Tuesday, May 25, 2010

Paying it forward

Planted four more tomato plants today as an experiment to determine how the first five plants planted on May 15 do in comparison to the second four, planted today, which proceeded the first six planted way too early and all of which died a horrible death a few weeks ago during one of our May frosts.
What a strange, cold spring. But beautiful. I love the unexpected rain showers, the clouds, the breezes that keep it cool. But a few warm days would do wonders for the peas languishing against the fences. A few vines have flowers, but the plants are tiny.
Also planted a jalepeno today and eight marigolds, that always brighten the garden.
Collards went in yesterday as well.
Neighbor Scott got excited over his first sprouted pumpkin seed.
"A sign of life," he said.
I found out that he was jealous last year when we were harvesting and he wasn't.
Also found out that Forest and Vivian, the previous owners, had dug up the dirt in the garden and replaced it with good dirt.
I have had success in the garden due to their gift that keeps on giving.
I hope that Ben and I will pay it forward when we sell this house. Planting of perennials, the new patio and rock garden, for starters.

Planted four new tomato plants amongst the mesclun, which is bitter. Another view of the garden, which is puny yet.

Thursday, May 20, 2010

The finest of cloth

Yesterday I photographed more Iris. They are unfortunately not in my yard, but I will work on having some Iris for next year. They are exquisite, and I love to turn them black and white. The leaves look like the finest of cloth, draped from a patterned stem, with plumes for added decoration.

Snow, sleet, hail, rain, sunshine--all in one day.

I exaggerate. There wasn't snow, until the hail coated the ground white...I call that snow. And it wasn't really sleet, because the hail had formed half-pea-sized pellets that coated everything the ground.
I texted my gardening friend, Sue, who had insisted we plant our tomatoes this past week. She promised to "watch the weather," and take "full responsibility" for the tomatoes. I  laughed when I sent her a photo of the "snow" on the ground, and she texted back, "Don't let it hurt our tomatoes." I responded with a "HA."
I've been reading gardening blogs, feeling discouraged about my gardening knowledge, given that I've gardened over the past 30 years. Unfortunately, it wasn't continuous, which  means that I've had 30 gardens in my mind, but only six in real life, and a few of those were not much to brag about.
I'm reading a gardening blog, A Way to Garden, by Margaret Roach. She has been writing for 30 years about gardening.
She said, "Don't plant tomatoes early." But it is a good learning experience for me as well, to see how tomatoes do when confronted with sleet, hail, rain and then hopefully some sunshine soon.
I will go out and buy some more tomato plants to plant, just in case, to see how they do in comparison.
Not as a "told you so," but as a gardening experiment.

Tuesday, May 18, 2010

Tulips and Iris

He wins, I win.

Yesterday Ben and I went to look at a used riding lawn mower for sale. I would rather sit down to mow instead of using the walk-behind power mower that used to be self-propelled. It broke, which made it impossible to push. But now Ben tells me that it is fixed, but I would still like a sit-down mower for our acre.
Before we left to look at the mower, he said he'd rather get a new barbeque. He has been wanting one for years (but not as long as I've wanted a riding lawn mower)...good lord do we sound suburban or what.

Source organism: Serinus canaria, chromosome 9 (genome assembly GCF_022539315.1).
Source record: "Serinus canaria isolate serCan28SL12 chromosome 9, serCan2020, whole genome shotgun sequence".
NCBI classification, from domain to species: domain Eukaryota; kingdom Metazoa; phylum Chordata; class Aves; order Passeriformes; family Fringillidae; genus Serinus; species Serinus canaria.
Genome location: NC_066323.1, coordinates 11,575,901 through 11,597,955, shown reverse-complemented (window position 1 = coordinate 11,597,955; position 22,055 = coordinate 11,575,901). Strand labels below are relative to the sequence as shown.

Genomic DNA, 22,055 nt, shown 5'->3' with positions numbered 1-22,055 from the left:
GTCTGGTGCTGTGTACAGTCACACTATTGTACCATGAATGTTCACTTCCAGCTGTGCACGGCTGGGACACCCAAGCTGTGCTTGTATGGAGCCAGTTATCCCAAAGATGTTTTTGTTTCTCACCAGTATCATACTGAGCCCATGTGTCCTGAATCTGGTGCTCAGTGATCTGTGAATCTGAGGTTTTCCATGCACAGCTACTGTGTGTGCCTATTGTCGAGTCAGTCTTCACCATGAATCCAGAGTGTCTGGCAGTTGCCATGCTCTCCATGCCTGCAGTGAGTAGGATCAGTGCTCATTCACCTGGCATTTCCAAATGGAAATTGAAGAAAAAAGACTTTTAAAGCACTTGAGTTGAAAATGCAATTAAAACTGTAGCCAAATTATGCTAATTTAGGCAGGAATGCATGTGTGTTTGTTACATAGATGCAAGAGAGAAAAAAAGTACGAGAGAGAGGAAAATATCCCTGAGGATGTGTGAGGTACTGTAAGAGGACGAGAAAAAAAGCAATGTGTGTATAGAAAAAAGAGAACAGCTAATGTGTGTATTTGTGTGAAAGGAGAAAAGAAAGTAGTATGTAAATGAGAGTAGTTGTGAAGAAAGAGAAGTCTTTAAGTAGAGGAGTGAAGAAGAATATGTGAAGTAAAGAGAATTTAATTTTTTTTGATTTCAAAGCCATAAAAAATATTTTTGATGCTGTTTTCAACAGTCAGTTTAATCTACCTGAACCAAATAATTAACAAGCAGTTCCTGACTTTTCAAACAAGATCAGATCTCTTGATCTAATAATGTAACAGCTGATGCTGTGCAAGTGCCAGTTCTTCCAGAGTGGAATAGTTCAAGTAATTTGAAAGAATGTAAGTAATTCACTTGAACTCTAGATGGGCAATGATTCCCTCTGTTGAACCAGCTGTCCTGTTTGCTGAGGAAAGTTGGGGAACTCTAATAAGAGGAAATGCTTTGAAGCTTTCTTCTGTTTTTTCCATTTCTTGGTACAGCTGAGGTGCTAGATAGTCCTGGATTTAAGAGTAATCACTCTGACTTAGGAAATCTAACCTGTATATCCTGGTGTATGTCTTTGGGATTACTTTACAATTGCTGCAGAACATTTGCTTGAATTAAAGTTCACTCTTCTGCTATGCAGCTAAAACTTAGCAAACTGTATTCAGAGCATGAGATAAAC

Even though we decided that Ben gets his barbeque, I had a feeling there was a reason to go meet the mower owners.
Pam and Roger live on a hill in Selah looking east to the hills and the desert. The house was built in 1929 and is surrounded with enormous old cedars. It's where Pam grew up, watching her father farm and her mother plant rose bushes and peonies under the cedars.
Ben and Roger talked lawnmowers and fishing and who knows what else and Pam and I got to talking about our mothers and plants.
Pam lost her mother in January. Her mother had a stroke in 1995, and Pam, one of four siblings in the area, was the designated caregiver. At one point she and Roger came to live with Pam's mother on the hilltop in Selah. Then her mother went to a nursing home for four years and Pam was her advocate, which means she went to visit almost every day. Pam and Roger eventually bought the home from Pam's mother. The last year and a half of her mother's life, Pam was the primary caregiver in their home.  Her sisters came once a month for an hour or two.
I asked Pam how she felt now that her mother was gone. Did she feel relieved? Was she grieving?
She said she felt numb.
As I questioned her more I discovered that she didn't have a close relationship with her mother, but took care of her anyway. And now that she is gone, Pam is wondering why she isn't grieving. She said she was sorting through a lot of feelings, including being angry at her siblings for not being there for their mother.
I asked her if she felt guilty.
We agreed that unless you've taken care of a parent the way she has, in the way I have, people don't get it. It's understandable. We aren't good about walking in another person's moccasins.
And even though I can wrap my mind around some  of her experience, I have a hard time comprehending how she spent 15 years, similar to the time I've spent being there for mom, in caretaking a person who had a stroke and was in and out of nursing homes and then in their home for a year and a half.
Mom has had strokes, but nothing that debilitated her indefinitely. At 101 you would never know she had the strokes.
Pam said the first day after her mother died she went to town and felt at loose ends knowing that she didn't have to run home, or run an errand for her mother.  I can relate, even though I'm not there yet.
She said she was tired still, and wondered why. I said, it takes awhile.
Ben and I left after an hour and Pam and I agreed we'd be seeing each other again.
And sometime this week Ben and I will go shopping for the barbeque as a four-year anniversary present.
He gets his barbeque. And he'll do the mowing. A win-win.